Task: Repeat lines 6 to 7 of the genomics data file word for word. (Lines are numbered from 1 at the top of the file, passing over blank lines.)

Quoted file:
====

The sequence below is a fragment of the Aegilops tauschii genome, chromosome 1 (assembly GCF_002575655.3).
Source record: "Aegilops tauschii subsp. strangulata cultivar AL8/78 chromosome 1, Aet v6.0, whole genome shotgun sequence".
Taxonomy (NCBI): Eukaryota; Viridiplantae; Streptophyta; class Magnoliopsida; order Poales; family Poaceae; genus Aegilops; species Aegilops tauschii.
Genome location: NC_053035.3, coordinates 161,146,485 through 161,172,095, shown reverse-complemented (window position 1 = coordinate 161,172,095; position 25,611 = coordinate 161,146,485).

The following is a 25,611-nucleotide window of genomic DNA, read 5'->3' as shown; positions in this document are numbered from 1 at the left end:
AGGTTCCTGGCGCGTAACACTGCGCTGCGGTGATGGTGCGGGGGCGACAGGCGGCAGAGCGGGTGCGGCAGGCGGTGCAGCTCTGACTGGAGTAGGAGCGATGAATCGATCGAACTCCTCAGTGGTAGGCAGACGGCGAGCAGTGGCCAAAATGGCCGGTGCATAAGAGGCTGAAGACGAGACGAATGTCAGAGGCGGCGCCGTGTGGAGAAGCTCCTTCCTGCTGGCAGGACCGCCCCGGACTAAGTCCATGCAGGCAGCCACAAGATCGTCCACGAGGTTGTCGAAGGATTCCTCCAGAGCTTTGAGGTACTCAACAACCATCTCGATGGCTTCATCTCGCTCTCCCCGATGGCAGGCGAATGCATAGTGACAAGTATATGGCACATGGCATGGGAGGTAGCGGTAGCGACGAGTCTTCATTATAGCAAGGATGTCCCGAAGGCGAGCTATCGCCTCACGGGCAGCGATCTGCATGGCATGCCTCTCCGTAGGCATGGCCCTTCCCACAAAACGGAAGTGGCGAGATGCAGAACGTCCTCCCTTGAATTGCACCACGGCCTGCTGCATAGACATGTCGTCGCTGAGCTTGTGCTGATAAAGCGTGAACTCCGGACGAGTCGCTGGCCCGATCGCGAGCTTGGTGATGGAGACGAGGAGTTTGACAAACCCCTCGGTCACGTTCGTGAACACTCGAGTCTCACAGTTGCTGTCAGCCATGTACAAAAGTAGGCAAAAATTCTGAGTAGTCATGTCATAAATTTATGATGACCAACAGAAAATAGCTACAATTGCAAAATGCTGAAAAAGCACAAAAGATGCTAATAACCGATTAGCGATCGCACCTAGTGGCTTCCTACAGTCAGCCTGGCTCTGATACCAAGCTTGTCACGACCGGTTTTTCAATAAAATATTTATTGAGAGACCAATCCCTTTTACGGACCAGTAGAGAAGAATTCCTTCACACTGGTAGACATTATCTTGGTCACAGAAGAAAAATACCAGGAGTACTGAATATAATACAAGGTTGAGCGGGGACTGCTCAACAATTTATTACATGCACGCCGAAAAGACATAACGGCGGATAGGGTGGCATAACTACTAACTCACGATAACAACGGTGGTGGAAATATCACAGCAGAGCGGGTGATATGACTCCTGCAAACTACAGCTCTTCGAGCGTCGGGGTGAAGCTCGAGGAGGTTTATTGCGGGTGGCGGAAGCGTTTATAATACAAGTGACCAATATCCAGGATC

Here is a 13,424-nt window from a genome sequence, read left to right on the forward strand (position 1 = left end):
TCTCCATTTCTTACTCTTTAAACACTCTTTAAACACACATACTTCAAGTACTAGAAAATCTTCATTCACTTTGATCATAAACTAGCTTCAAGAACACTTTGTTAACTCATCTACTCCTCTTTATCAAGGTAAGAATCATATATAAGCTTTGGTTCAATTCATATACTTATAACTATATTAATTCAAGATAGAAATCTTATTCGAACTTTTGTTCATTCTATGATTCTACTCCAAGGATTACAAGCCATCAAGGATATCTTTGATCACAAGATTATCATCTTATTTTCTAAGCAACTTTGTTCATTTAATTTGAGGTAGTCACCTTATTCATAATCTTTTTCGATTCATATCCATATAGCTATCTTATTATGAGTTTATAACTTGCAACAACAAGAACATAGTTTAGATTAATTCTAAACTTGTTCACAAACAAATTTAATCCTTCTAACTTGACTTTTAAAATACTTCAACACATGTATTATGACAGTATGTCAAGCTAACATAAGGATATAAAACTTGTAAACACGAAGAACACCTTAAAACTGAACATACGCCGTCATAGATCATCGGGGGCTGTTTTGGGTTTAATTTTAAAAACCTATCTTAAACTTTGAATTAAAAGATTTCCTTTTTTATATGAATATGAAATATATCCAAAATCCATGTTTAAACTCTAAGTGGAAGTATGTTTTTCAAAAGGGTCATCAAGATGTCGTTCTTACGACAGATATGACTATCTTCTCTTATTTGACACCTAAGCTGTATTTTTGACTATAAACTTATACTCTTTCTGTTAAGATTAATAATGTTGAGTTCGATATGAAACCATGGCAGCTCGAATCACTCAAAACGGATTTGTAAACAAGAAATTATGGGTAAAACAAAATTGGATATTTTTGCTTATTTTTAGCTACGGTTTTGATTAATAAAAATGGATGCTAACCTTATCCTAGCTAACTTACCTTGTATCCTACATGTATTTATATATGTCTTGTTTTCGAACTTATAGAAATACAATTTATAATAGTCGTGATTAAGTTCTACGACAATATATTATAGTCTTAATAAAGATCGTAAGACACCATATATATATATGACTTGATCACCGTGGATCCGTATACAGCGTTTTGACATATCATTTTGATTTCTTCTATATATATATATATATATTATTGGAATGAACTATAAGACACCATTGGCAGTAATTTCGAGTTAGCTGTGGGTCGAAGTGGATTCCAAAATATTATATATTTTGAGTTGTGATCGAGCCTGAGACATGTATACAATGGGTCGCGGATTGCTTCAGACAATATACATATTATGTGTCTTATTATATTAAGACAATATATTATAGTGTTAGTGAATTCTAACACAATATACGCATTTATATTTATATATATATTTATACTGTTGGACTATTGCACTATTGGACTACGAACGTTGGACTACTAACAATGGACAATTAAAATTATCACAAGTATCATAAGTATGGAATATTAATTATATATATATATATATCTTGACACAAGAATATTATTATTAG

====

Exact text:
AGGTTCCTGGCGCGTAACACTGCGCTGCGGTGATGGTGCGGGGGCGACAGGCGGCAGAGCGGGTGCGGCAGGCGGTGCAGCTCTGACTGGAGTAGGAGCGATGAATCGATCGAACTCCTCAGTGGTAGGCAGACGGCGAGCAGTGGCCAAAATGGCCGGTGCATAAGAGGCTGAAGACGAGACGAATGTCAGAGGCGGCGCCGTGTGGAGAAGCTCCTTCCTGCTGGCAGGACCGCCCCGGACTAAGTCCATGCAGGCAGCCACAAGATCGTCCACGAGGTTGTCGAAGGATTCCTCCAGAGCTTTGAGGTACTCAACAACCATCTCGATGGCTTCATCTCGCTCTCCCCGATGGCAGGCGAATGCATAGTGACAAGTATATGGCACATGGCATGGGAGGTAGCGGTAGCGACGAGTCTTCATTATAGCAAGGATGTCCCGAAGGCGAGCTATCGCCTCACGGGCAGCGATCTGCATGGCATGCCTCTCCGTAGGCATGGCCCTTCCCACAAAACGGAAGTGGCGAGATGCAGAACGTCCTCCCTTGAATTGCACCACGGCCTGCTGCATAGACATGTCGTCGCTGAGCTTGTGCTGATAAAGCGTGAACTCCGGACGAGTCGCTGGCCCGATCGCGAGCTTGGTGATGGAGACGAGGAGTTTGACAAACCCCTCGGTCACGTTCGTGAACACTCGAGTCTCACAGTTGCTGTCAGCCATGTACAAAAGTAGGCAAAAATTCTGAGTAGTCATGTCATAAATTTATGATGACCAACAGAAAATAGCTACAATTGCAAAATGCTGAAAAAGCACAAAAGATGCTAATAACCGATTAGCGATCGCACCTAGTGGCTTCCTACAGTCAGCCTGGCTCTGATACCAAGCTTGTCACGACCGGTTTTTCAATAAAATATTTATTGAGAGACCAATCCCTTTTACGGACCAGTAGAGAAGAATTCCTTCACACTGGTAGACATTATCTTGGTCACAGAAGAAAAATACCAGGAGTACTGAATATAATACAAGGTTGAGCGGGGACTGCTCAACAATTTATTACATGCACGCCGAAAAGACATAACGGCGGATAGGGTGGCATAACTACTAACTCACGATAACAACGGTGGTGGAAATATCACAGCAGAGCGGGTGATATGACTCCTGCAAACTACAGCTCTTCGAGCGTCGGGGTGAAGCTCGAGGAGGTTTATTGCGGGTGGCGGAAGCGTTTATAATACAAGTGACCAATATCCAGGATC

Here is a 13,424-nt window from a genome sequence, read left to right on the forward strand (position 1 = left end):